Feature: T-Bird Legacy Drive
Once a year, these classic car owners use their vehicles to put smiles on the faces of some special people who become VIP passengers for the day
Once a year, a group of T-Bird owners from the Thunderbird Club of Victoria (and the odd ring-in) store their classic-car preciousness in their glove boxes and take a group of disabled people for the cruise of their lives. The reactions from their excited passengers far outweigh any concerns they might have for upholstery or paint.
For the last six years, these civic-minded club members have been working with Legacy, the charity which looks after the dependants of defence force veterans and currently cares for 90,000 widows and 1900 children and disabled dependants nationally. The Club’s annual cruise day is eagerly anticipated by Victorian Legacy dependants, many of whom have been going for rides with the club for years.
The ride day coincides with a Legacy summer camp at the Phillip Island Adventure Camp and is the highlight of the week-long get-together. A Legacy volunteer since 1999, Terry Black, coordinates the cruise which this year involved eight immaculate Thunderbirds, a custom ’56 Chev and a modern Bentley Continental GTC.
"Our club got involved about six years ago," Black says. "We normally take eight to 10 cars down and take the campers – it’s roughly the same group of disabled people – and their carers and volunteers too for a 30-minute cruise. They love it and look forward to it."
Peter Samers, operations manager for Legacy Melbourne, says the Thunderbird Club’s involvement with the charity is unique.
"It’s the only one I know about," he says. "People get to have a bit of fun and they look forward to it every year. We’ve been very lucky.
"Terry has been the lynchpin and organised it for a number of years and the owners look forward to it. It’s a privilege to have an old car and share it with other people. A lot of these guys would be nervous about their cars [getting damaged] but they park that for the day and let the dependants sit in and touch the cars, which is something that doesn’t happen every week."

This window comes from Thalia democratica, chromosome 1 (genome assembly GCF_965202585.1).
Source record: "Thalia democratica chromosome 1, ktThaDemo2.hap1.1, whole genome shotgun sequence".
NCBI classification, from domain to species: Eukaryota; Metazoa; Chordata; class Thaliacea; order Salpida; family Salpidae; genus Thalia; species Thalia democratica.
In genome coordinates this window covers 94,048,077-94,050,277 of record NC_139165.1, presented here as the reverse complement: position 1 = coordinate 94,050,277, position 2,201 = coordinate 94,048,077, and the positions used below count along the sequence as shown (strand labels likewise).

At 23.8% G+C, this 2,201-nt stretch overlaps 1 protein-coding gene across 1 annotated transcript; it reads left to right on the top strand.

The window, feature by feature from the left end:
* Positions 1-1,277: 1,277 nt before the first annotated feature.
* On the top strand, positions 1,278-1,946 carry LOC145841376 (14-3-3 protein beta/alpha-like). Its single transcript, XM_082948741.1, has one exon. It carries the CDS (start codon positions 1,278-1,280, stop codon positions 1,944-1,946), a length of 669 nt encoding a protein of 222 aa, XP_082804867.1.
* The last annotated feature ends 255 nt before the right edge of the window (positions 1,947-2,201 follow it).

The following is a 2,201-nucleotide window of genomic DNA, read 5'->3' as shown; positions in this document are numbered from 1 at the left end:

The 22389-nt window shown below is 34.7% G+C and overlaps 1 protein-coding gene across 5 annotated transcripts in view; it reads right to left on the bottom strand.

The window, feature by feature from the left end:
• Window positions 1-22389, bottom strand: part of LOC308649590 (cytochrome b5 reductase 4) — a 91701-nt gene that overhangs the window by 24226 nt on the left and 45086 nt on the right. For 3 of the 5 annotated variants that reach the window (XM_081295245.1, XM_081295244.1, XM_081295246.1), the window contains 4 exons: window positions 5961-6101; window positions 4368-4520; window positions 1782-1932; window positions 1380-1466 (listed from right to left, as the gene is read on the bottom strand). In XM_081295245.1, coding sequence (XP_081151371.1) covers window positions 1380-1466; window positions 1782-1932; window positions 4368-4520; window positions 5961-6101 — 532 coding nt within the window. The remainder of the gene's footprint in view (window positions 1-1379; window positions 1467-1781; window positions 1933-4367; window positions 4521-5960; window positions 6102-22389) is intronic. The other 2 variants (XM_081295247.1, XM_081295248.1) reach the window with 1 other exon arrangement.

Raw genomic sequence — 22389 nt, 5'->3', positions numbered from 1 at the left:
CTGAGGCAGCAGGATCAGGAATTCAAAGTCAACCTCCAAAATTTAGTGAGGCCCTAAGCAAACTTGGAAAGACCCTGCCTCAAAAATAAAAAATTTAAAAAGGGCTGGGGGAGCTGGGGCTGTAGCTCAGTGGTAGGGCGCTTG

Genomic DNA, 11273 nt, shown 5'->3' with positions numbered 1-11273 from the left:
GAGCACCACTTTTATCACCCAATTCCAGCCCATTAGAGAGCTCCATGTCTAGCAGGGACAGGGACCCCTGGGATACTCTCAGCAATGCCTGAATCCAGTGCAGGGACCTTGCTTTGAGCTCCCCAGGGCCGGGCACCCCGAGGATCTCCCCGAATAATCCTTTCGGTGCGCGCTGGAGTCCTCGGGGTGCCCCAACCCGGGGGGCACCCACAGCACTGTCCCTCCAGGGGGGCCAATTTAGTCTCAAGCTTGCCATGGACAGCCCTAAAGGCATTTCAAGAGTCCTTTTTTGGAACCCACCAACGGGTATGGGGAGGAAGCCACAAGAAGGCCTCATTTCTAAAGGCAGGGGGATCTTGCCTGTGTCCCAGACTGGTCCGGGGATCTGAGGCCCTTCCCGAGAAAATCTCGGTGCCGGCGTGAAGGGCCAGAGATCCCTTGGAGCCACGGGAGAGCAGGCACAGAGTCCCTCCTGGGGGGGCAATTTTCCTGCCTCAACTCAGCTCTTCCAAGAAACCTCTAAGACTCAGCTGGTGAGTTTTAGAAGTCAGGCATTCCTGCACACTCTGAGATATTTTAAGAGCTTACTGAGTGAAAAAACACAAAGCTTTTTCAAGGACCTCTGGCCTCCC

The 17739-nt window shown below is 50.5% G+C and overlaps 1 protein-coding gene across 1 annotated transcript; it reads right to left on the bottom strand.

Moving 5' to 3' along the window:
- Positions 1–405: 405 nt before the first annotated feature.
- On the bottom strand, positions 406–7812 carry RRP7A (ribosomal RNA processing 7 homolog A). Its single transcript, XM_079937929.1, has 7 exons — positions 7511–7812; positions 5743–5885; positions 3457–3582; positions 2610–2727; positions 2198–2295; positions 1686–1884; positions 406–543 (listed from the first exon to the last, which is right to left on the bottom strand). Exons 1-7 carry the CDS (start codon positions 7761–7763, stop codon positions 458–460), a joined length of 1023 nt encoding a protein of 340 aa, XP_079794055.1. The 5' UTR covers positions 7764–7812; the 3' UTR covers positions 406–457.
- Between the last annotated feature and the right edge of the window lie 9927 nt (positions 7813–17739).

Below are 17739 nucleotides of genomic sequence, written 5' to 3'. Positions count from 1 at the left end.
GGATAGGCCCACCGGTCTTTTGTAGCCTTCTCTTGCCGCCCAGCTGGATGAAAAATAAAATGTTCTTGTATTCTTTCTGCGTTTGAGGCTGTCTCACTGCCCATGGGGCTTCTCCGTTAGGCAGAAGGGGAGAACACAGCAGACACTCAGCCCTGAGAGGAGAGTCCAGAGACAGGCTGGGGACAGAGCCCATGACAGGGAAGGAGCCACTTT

Legacy cares for all dependants of deceased or incapacitated veterans until they reach adulthood, but has a special obligation to look after disabled dependants for life, Samers says.
Not many people will ever get to ride in a classic T-Bird with the top down on a summer’s day and the dependants revel in it, waving to onlookers and enjoying the sensation of the warm wind in their hair. They may not know much about the cars they’re sitting in but they soak up the sun and the experience with broad grins of appreciation. As far as they are concerned they are as big a star as the cars, says Legacy Youth & Disability Coordinator, Vladimir Keca.
"When the dependants get rides they access the community and everyone turns around and looks at the cars and they get attention too and that’s important," he explains. "It’s a big attraction for the whole camp. They look forward to this. It’s the highlight of the camp, most definitely." Keca has nothing but praise for the club members.
"The drivers are flexible and supportive and not pedantic about who gets in their cars and how they’re treated, they’re very easy going. The privilege of having these great cars here is a positive because it supports that community inclusion."
For these car club members (some of whom are Vietnam vets), supporting a charity that has been helping the dependants of war veterans since 1923, is a privilege and a pleasure and most would agree that it’s probably the best use of their much loved classic cars.
* If you’d like to volunteer or help Legacy in any way call 1800 Legacy (534 229) to be connected with the club in your nearest capital city or visit www.legacy.com.au
Read more about the T-Bird Legacy Drive, plus the classic car owners who participate in the drive, in the current issue of Unique Cars, on sale now.
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